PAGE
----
Observing tragedy takes a toll | TahoeDailyTribune.com
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Observing tragedy takes a toll

This has just been a bad month. Death seems to be lurking around a lot of corners.

Wednesday night a small avalanche sucked away the life of two 17-year-old skiers who had ventured into back country near Squaw Valley.

A week before, two fatal car accidents left the family and friends of Daniel Vigil, 52, and Todd Pankey, 37, in a fog of grief. The lives of the uninjured changed forever.



Away from South Shore’s wintry roads, inside warm courtrooms, three heinous crimes were dealt with:

n Charles Newport, 20, admitted that he murdered 19-year-old Melissa Hanson and will likely spend the next 15 years in prison for that crime.




n Donald Ray Lawson, 32, was arrested for putting seven bullets into James McGeehan, a 29-year-old who bartends at Mott Canyon Tavern & Grill. Lawson’s road rage allegedly sparked the incident. McGeehan remains in serious condition at Washoe Medical Center.

n Edwin Carlevato, 47, was convicted of six felonies related to the kidnap and rape of a South Shore woman and the sexual assault of another. He’ll probably be sentenced to more than 25 years to life.

Then there’s Thomas Soria Sr., a man accused of kidnapping, raping and murdering a 9-year-old from South Lake Tahoe.

Jan. 28 around 5 a.m. a guard at Douglas County Jail found him face-up on a bed, his body cold and stiff.

A toxicology report released by the sheriff’s department said he died from an overdose of a prescribed anti-depressant called Amitriptyline.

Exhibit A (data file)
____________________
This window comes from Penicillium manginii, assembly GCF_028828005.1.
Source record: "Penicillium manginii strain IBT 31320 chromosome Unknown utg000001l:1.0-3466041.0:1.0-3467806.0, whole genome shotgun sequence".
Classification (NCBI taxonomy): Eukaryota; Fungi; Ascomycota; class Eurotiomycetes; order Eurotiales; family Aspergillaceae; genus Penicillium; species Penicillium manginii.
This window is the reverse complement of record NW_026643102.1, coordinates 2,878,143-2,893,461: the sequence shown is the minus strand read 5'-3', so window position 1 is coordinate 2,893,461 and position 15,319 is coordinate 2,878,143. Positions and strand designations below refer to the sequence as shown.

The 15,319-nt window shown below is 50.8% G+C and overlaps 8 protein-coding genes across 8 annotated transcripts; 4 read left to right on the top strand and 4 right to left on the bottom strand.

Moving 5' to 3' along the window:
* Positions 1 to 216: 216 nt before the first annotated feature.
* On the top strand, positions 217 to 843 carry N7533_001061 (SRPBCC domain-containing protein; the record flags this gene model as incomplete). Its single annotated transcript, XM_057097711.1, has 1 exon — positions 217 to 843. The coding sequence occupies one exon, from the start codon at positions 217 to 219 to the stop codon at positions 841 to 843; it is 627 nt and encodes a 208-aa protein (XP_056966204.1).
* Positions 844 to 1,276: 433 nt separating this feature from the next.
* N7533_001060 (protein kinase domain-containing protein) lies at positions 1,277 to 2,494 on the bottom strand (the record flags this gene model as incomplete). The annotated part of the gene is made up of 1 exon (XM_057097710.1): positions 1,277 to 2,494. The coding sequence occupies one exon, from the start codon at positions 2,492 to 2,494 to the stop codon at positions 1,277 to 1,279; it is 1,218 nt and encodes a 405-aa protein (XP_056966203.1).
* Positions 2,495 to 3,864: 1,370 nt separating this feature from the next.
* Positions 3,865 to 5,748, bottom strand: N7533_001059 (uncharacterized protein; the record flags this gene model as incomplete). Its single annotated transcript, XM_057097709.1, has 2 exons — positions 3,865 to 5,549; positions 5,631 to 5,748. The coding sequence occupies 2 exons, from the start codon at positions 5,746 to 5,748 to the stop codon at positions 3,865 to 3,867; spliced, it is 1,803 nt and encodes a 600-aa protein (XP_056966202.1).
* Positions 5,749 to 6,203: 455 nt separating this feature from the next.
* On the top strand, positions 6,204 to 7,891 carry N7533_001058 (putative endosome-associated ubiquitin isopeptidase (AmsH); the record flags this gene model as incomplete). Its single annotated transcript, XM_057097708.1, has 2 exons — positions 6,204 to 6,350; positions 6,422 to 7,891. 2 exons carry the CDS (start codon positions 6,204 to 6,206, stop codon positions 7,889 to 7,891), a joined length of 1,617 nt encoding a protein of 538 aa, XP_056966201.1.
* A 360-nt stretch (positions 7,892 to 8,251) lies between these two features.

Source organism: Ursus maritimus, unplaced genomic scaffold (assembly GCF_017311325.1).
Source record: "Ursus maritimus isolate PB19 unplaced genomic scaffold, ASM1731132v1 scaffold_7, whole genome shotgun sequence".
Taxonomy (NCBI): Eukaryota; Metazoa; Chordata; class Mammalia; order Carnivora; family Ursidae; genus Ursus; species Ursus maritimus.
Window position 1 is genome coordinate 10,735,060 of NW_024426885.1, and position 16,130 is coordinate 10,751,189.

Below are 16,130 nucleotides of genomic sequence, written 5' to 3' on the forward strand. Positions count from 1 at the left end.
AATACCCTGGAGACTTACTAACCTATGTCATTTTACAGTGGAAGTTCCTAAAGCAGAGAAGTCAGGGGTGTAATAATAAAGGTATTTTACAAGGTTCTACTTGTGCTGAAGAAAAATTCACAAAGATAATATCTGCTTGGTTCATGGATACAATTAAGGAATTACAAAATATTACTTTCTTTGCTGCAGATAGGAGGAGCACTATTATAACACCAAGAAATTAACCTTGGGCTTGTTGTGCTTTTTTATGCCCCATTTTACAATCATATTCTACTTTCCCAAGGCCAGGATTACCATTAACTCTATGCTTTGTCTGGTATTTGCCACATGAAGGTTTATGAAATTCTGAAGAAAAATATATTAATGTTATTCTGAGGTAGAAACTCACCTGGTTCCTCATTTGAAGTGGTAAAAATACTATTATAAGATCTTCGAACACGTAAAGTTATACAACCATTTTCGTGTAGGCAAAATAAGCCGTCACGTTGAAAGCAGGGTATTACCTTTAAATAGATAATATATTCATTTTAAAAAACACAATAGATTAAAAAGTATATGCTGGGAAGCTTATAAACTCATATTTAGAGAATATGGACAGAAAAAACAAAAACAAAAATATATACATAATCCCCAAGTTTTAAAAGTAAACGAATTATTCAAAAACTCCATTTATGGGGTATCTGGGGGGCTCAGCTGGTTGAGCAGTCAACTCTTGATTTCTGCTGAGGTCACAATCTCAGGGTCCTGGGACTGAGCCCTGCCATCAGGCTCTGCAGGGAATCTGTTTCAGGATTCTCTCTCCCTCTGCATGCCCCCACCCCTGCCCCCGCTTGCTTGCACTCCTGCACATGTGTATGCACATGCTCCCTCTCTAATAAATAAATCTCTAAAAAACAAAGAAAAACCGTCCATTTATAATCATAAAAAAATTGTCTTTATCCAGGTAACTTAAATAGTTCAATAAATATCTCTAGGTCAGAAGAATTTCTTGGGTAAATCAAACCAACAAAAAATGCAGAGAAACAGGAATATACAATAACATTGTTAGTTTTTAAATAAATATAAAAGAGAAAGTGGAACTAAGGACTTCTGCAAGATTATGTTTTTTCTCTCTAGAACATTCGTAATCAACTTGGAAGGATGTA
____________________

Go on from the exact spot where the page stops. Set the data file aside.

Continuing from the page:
Apparently he committed suicide by taking a lethal dose days after his son, Thomas Soria Jr., testified against him in court.

These real-life stories are even difficult for me, a crusty 8-month veteran of Tribune’s crime and courts beat, to swallow. It’s not easy to distance yourself from one, let alone four or five tragic stories.

What has helped me through is the strength and faith I’ve seen exhibited by loved ones of Vigil and Pankey. They have stepped up to savor life accomplishments of their family member rather than drowning in personal sorrow.

They even tolerated my random telephone calls asking for information.

Let’s hope South Lake Tahoe gets a breather in the months to come. By reflecting on the tragic events that have occurred we can hopefully improve our lives as well as others.


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